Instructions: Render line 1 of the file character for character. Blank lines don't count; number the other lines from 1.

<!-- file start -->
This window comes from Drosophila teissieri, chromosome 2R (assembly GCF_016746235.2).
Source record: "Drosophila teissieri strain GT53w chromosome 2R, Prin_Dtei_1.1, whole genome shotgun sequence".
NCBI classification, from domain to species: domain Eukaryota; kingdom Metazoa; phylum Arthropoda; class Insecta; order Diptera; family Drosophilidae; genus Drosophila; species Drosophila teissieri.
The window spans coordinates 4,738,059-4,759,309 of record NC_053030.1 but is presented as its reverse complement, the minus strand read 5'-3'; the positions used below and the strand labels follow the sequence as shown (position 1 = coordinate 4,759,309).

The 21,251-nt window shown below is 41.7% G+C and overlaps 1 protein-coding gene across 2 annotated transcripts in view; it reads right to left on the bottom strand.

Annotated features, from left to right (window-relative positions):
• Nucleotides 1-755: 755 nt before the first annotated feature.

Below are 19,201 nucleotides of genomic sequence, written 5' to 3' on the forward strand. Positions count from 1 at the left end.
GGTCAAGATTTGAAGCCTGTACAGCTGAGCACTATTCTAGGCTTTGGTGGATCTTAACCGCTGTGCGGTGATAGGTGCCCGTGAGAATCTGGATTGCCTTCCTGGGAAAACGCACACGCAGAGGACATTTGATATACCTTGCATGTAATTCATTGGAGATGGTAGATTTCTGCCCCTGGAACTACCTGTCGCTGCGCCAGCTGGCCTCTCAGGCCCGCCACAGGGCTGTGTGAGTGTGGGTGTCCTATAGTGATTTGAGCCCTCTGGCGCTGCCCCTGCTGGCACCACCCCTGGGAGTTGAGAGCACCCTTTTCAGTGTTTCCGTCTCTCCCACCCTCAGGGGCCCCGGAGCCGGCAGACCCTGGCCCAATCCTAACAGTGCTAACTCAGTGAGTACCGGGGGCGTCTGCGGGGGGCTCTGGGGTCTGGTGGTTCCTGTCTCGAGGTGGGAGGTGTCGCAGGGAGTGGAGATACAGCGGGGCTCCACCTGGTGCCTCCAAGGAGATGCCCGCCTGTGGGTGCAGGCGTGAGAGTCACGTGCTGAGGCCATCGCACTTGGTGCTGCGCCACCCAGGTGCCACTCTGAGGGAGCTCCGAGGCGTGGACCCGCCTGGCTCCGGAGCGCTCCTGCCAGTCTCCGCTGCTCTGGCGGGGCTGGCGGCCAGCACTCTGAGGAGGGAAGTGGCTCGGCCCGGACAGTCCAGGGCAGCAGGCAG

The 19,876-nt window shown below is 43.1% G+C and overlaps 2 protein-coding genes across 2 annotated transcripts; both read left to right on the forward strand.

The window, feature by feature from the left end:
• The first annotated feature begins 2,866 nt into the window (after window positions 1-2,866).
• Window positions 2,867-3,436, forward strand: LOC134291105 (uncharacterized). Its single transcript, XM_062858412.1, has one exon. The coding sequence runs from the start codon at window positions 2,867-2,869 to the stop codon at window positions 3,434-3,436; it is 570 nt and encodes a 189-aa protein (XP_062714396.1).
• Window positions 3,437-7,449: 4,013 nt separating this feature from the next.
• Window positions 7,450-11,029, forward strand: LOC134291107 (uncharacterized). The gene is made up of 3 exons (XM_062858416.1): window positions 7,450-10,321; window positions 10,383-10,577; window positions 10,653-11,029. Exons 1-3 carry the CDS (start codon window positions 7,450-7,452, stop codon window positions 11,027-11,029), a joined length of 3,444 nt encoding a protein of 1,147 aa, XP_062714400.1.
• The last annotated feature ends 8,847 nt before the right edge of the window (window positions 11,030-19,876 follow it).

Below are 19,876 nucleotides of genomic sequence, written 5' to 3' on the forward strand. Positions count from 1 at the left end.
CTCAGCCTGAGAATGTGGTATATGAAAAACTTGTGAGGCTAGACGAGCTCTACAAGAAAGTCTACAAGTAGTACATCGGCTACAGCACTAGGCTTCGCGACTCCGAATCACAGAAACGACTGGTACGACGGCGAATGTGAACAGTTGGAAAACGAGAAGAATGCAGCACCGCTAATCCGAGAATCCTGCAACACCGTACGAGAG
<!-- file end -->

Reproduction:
This window comes from Drosophila teissieri, chromosome 2R (assembly GCF_016746235.2).